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Getting A Mammogram Sucks, So Can We At Least Have A Nice Robe?

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Recently, I agreed to accompany an old friend to her annual mammogram appointment. Elyse is only 33, but due to family history and a few scares, she now gets a yearly mammogram. She has been to this doctor's office before and is not bothered, or even aware, of the cold atmosphere and rather uninviting tone of the waiting room. I, on the other hand, am unimpressed by the rough chairs and outdated reading material (the coffee table is full of tabloids proclaiming that Kate Middelton "might" be pregnant). I fumble through the magazines and look around the dimly-lit waiting room. The TV is blasting an infomercial about the new "turbo tummy" gadget. Before long, we realize that we have been waiting for over 45 minutes.

A nurse finally calls Elyse's name. I'm not sure if the nurse is pleased to see both Elyse and I stand up and head towards her, but I don't care. I came to keep her company, and I don't think twice about heading back into the weight and blood pressure area. The weigh-in room is small and feels crowded. I perch myself on the nearby bench as the nurse jots down Elyse's weight and blood pressure. I find myself apologizing for standing and sitting in the too-close confines. My oversized handbag just about knocks the nurse and her files off of the desk.

We are taken to the "dressing room" space. Elyse is shown to her changing area and "lock box"
for her valuables. I look around and wonder what the hell happened to privacy? Elyse is separated from the other women by nothing but a flimsy curtain. Then, to add insult to injury, she is handed an ugly swath of floral material which turns out to be the gown that patients are expected to wear. The tiny button in the front is a weak attempt to hold the cape shut. The nurse jokingly refers to it as a "superhero cape." What kind of superhero is she talking about?

My stylish, young friend looks like she borrowed my great aunt's ugliest frock. Elyse sits down in yet another waiting room. Petite, large, old and young female patients awkwardly sit and attempt to hold the "superhero cape" shut. For once, Elyse feels lucky to have small breasts. The larger women have a tough time keeping themselves covered. I silently wonder why this clinic couldn't provide better options for the patients. The one-size-fits-all approach is outdated, and one can't help but sympathize with the women who struggle to keep their gowns closed. Elyse is then handed a cold baby wipe and instructed to wipe any remnants of deodorant or perfume off her body. Apparently, the chemicals in these fragrances can unintentionally show up on the mammogram.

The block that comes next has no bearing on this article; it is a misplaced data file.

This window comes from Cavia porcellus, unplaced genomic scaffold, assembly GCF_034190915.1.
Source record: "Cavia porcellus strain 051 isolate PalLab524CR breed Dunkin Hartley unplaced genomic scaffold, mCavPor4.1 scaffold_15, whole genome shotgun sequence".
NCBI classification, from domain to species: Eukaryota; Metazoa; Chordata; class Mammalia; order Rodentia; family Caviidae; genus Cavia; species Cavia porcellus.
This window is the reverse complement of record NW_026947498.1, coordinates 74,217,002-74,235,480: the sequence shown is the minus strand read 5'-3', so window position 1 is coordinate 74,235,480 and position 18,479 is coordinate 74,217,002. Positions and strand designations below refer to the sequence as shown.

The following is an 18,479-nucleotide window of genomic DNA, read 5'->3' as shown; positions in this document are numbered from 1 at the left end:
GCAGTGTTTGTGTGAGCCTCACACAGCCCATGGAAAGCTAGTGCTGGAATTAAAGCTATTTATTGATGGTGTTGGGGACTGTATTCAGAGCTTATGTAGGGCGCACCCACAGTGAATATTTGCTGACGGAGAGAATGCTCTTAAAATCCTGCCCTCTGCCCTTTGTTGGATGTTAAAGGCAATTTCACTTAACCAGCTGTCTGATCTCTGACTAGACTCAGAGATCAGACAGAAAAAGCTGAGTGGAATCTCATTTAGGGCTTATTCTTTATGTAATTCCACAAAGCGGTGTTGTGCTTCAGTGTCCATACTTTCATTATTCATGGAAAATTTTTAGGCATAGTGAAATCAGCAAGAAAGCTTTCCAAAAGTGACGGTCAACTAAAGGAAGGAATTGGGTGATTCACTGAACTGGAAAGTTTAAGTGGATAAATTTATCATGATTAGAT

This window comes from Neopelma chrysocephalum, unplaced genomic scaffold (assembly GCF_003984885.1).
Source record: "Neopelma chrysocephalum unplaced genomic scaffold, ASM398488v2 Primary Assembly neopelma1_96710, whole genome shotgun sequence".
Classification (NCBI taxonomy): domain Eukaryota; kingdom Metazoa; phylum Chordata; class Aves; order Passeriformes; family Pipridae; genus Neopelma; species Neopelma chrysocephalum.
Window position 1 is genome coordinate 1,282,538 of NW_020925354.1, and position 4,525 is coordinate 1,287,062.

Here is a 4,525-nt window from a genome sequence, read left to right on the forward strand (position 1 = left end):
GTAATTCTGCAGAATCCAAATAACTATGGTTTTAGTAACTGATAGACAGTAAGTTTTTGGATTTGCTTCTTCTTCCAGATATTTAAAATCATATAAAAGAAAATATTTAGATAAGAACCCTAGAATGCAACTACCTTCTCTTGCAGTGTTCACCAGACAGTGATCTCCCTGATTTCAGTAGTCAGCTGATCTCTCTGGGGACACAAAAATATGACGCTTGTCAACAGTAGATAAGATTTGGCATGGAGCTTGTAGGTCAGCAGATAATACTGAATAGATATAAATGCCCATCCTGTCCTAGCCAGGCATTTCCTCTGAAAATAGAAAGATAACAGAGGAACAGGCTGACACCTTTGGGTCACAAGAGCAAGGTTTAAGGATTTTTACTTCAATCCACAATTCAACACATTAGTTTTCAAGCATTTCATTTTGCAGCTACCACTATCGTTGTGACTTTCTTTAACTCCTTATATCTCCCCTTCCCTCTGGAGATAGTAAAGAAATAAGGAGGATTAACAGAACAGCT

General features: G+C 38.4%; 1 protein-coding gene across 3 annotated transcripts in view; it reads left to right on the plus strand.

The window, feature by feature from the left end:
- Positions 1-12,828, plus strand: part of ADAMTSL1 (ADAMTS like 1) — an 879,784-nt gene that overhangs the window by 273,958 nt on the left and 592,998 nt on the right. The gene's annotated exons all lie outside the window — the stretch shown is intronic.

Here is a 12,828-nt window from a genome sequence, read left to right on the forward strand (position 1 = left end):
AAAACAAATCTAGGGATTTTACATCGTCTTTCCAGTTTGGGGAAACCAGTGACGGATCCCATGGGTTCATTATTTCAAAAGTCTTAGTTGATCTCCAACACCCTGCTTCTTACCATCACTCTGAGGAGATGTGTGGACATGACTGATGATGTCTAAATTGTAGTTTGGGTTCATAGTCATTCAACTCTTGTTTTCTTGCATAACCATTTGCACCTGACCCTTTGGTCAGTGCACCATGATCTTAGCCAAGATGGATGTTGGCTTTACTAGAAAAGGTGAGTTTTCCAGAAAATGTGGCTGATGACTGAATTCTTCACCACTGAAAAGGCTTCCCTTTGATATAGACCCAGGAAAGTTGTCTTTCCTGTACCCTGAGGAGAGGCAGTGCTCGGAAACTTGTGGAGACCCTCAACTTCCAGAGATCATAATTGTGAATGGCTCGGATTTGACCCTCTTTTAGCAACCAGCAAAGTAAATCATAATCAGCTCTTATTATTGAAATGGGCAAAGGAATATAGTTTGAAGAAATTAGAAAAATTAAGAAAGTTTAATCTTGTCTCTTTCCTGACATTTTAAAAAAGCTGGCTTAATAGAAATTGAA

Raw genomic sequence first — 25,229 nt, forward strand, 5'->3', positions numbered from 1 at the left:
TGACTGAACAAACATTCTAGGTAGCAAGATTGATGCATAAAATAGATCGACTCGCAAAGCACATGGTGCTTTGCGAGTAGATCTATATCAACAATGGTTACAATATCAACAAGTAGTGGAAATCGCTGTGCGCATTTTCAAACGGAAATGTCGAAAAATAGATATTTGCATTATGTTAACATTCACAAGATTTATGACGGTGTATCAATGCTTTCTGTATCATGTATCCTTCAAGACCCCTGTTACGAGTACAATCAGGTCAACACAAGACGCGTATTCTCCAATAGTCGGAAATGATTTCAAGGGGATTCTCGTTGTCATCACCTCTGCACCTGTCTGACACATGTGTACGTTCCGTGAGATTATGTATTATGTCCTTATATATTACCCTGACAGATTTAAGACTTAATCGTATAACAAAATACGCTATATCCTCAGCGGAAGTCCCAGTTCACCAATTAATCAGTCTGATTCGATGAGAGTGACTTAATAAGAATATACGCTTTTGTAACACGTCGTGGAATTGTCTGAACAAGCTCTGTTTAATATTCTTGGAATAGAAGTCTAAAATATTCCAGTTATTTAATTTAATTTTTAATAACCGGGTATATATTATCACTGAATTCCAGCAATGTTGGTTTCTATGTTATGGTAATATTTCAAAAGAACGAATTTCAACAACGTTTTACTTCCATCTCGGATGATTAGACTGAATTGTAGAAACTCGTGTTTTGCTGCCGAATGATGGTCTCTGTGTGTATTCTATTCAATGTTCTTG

It's no mystery why the dressing room area smells bad. These women are faced with an anxiety-provoking situation, coupled with a small waiting area, little ventilation and no deodorant or perfume. Despite less-than-pleasant circumstances, the women engage in polite small talk. I, however, am not as graceful. I bitch to Elyse and tell her we should work on revamping the whole mammogram experience to make it more comfortable and welcoming. She jokes and asks me if I'd be happier with the waiting patients wearing a designer Gucci cape or a Burberry trench coat (duh, of course I would).

The rest of Elyse's mammogram experience is just as depressing. The nurses are rushed and frazzled by the pressure to perform efficiently and quickly. I wonder where the female camaraderie has gone as I realize that the nurse avoids eye contact. The mammogram itself is quick and to the point: Elyse's boob is handled like a floppy undercooked pancake.

Shortly after my visit with Elyse, I find myself in yet another waiting room and this time, the appointment is for me. It's my turn to have an annual mammogram. I couldn't help but document the experience. The office is impressive: nicely decorated, with violet and lavender accents against a mostly white leather couch and background. Small decorative vases and pillows adorn the waiting room. I am in awe of the office, but more so, at the serene atmosphere and how calm the patients seem as a result. As if the décor was not enough, I am ushered into a beautiful exam room and handed a full length, plush white robe that looks like it belongs in an expensive day spa. The robe had a real belt, and it closes fully to give patients the most privacy possible. The doctor knocks on the door, and slowly makes her way into the exam room. I smile as I realize the difference: The doctor is female, and clearly, she understands the anxiety that being in her office could cause, and she has taken pains to make the experience as comfortable as possible.

Getting a mammogram is a stressful, nerve-wracking experience. The extra details in my doctor's office made my annual exam aesthetically pleasing, and physically comfortable (well, as comfortable as it really can be). The marked difference between my exam and Elyse's begs the question: Why can't more doctors spend the time and money to make such a vital appointment as pleasant as possible? After all, eye contact and a smile costs nothing.

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